Beverley closes his book with “The Subaltern and the State,” arguing for the need of a “post-subaltern” paradigm; that is, a critical perspective that in its critical approach to the nation-state reveals its debt to, but in turn, displaces subaltern critical frameworks. Beverley finds at least two limitations with Subaltern Studies. First, it conceptualizes the subaltern as outside and constitutively opposed to the state and modernity since these institutions have been the result of colonialism. Second, Subaltern Studies imagine civil society as completely independent from the nation-state. What the Marea rosada governments have shown, however, is that the subaltern and the state can be compatible. He indicates that “Chavismo was precisely the result of the crystallization of a variety of social movements operating in Venezuela in the wake of the Caracazo into a new political bloc” (Beverley, 114). Similarly, the success of the Movement Toward Socialism (MAS) in Bolivia was the result of Indigenous social movements that sought to and successfully modified economic relations and established a leadership that is “predominantly indigenous” (Beverley, 109). In this sense, Marea rosada governments, according to Beverley, allow us to envision a state that can bring “into it demands, values, experiences from the popular-subaltern sectors (which would require a prior process of hegemonic articulation of a new political bloc capable of addressing the state), and how in turn, from the state, society can be remade in a more redistributive, egalitarian, culturally diverse way (how hegemony might be constructed from the state, in other words)” (Beverley, 115-116).
While I find relevance in Beverley’s critique of neo-Arielism and deconstruction, his assessment of the armed struggle, the importance of the nation-state and identity politics in a “globalized world,” and his call for an intellectual political project that engages with social movements, I also find some significant shortcomings in his arguments. Let me address them here.
As we can see, Beverley’s main critique of Latinamericanism has to do with its failure to recognize and incorporate the demands of social movements and the populations threatened by globalization and neoliberalism. However, if the idea is to incorporate into hegemonic institutional spaces—dominated by middle- and upper-middle-class, university-educated, and essentially a white, Criollo-Ladino/Mestizo Latin American intelligentsia—the “demands, values, experiences of the popular-subaltern sectors,” to what extent isn’t Beverley complicit in preventing “the effort of indigenous and subaltern subjects to write themselves into history?”(Beverley, 83).
Beverley recognizes that the civilizational project of Latin America has historically entailed the suppression and marginalization of Indigenous “languages and ways of thinking and being” (Beverley, 59) on the assumption that Indigenous life and culture are “inadequate” or “backwards.” Because of these assumptions, “Indigenous Peoples or peasants or workers or the urban poor may not identify themselves with the project” (Beverley, 48). But while Beverley underscores these limitations, he does not have a problem advocating for a “new Latinamericanism.” In doing so, he rejects and obliterates some of the categories and alternative projects being proposed by social movements, in particular, those of Indigenous and Afro-descendant intellectuals.4 I am surprised, for instance, that Beverley does not reflect or consider the category and civilizational project of Abya Yala 5 which has been proposed by some Indigenous scholars and activists since the 1980s, and has been theorized by Beverley’s former student, the Kichwa scholar Armando Muyolema.6 Muyolema challenges the idea of Latin America precisely because it is and continues to be constitutive of an ethnocentric and colonialist project that, for the most part, endorses the aspirations of the white, and criollo-mestizo intellectual sectors Beverley criticizes. Latin America is not merely a “name” or category, but rather a geopolitical project that embodies and confirms the historically enduring regime of colonialism in the region. Indigenous Peoples can only be a part of Latin America as long as we give up our lands, languages, and cultural and religious specificities. Contrary to the civilizational project of Latin America, Abya Yala, according to Muyolema, would represent our own civilizational project and locus of political enunciation.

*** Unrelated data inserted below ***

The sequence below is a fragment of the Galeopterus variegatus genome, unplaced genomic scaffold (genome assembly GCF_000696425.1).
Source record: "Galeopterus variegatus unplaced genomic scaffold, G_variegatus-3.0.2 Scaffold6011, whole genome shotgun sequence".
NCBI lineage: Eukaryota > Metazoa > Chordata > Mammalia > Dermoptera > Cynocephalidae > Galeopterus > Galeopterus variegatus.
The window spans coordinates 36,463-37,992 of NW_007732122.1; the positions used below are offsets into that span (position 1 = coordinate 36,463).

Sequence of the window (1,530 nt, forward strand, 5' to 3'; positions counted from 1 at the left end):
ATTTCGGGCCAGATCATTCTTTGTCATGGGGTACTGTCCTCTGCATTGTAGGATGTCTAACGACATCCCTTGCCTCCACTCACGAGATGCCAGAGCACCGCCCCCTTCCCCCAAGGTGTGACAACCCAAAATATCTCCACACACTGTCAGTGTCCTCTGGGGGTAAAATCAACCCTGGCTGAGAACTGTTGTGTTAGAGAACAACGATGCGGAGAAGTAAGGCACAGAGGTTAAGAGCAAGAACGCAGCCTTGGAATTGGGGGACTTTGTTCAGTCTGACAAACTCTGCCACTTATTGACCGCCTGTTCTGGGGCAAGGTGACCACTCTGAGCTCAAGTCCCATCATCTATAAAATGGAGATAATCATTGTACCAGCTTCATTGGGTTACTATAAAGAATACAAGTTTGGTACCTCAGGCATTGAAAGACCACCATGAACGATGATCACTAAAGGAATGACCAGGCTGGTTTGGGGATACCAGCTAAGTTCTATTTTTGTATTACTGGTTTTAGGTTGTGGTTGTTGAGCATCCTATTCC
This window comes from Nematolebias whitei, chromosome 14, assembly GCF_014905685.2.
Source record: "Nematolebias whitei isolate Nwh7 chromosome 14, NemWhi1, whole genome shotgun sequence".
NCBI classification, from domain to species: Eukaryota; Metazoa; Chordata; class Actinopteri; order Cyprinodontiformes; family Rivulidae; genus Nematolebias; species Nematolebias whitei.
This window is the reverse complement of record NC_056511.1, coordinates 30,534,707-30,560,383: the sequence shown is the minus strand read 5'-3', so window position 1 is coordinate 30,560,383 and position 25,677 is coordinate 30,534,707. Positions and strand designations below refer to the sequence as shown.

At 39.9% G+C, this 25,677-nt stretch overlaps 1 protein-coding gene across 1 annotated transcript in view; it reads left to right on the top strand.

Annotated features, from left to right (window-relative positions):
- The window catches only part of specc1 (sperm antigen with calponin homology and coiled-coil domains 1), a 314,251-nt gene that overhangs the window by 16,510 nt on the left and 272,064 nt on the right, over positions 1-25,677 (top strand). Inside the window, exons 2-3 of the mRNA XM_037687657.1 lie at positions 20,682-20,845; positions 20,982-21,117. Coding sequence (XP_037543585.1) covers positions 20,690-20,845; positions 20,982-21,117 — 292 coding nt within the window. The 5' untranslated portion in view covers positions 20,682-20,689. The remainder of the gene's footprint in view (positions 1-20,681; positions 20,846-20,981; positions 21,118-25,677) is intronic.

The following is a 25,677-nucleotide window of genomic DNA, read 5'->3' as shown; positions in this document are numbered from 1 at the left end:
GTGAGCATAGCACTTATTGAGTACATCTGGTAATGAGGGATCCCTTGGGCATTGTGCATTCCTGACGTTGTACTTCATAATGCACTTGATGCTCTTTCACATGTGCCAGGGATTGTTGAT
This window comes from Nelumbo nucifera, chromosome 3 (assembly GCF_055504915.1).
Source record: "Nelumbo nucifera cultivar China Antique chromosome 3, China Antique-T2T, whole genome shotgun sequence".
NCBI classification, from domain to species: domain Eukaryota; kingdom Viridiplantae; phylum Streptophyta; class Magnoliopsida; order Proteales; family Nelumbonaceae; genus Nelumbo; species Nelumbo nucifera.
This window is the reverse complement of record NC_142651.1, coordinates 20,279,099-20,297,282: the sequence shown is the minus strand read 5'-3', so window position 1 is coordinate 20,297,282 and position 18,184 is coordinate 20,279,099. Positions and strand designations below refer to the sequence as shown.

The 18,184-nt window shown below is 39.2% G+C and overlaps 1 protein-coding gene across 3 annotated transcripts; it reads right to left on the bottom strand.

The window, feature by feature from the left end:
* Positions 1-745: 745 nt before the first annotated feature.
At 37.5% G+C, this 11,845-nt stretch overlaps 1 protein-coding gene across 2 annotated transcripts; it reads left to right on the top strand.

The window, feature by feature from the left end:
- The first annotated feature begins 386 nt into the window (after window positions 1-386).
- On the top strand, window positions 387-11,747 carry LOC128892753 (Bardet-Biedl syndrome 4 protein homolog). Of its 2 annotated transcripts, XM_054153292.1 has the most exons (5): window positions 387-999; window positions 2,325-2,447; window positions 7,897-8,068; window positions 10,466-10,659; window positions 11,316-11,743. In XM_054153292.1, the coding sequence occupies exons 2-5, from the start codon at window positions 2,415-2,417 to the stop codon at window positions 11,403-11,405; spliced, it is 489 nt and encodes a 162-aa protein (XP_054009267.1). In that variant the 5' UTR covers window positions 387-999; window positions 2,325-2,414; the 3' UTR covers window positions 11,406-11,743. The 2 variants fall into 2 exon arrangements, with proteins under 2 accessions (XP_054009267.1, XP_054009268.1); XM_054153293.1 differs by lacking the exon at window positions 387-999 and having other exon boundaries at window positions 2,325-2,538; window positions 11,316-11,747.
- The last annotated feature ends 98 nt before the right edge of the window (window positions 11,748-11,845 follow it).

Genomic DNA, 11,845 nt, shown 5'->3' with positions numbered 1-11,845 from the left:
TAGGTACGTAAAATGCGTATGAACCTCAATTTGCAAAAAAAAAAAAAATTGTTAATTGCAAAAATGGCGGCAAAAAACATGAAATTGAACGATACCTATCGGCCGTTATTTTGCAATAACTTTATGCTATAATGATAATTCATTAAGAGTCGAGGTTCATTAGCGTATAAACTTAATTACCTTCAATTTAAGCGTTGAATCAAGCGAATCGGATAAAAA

Indeed, for many Indigenous and non-Indigenous sectors, the possibility of “alliance politics between social groups” and the formation of “a new historical block at national, continental, and intercontinental levels” (Beverley, 83) does not lie so much in a “new” Latin American or Latinamericanist project anymore, but rather, in Abya Yala. For us to recognize and endorse the former, in my view, will contribute to affirming a colonialist logic that overlooks our needs as Indigenous Nations: in particular, our continued efforts to recover and defend our territories, and restitute our linguistic, cultural and religious specificities, efforts that Latinamericanism in all of its forms has failed to deeply address and understand. Because of these, I would venture to say that the efforts of subaltern-popular Indigenous rights movements would be better invested in first developing an Indigenous and even global historical block that while it addresses internal and external oppressions also manages to bring us together as diverse Indigenous Nations struggling to overcome external and internal/settler colonialisms. Our positioning as Indigenous subjects will not only allow the hegemonic articulation of our demands, but also negotiate with non-Indigenous others the constitution of multicultural or intercultural national models based on our own Indigenous perspectives.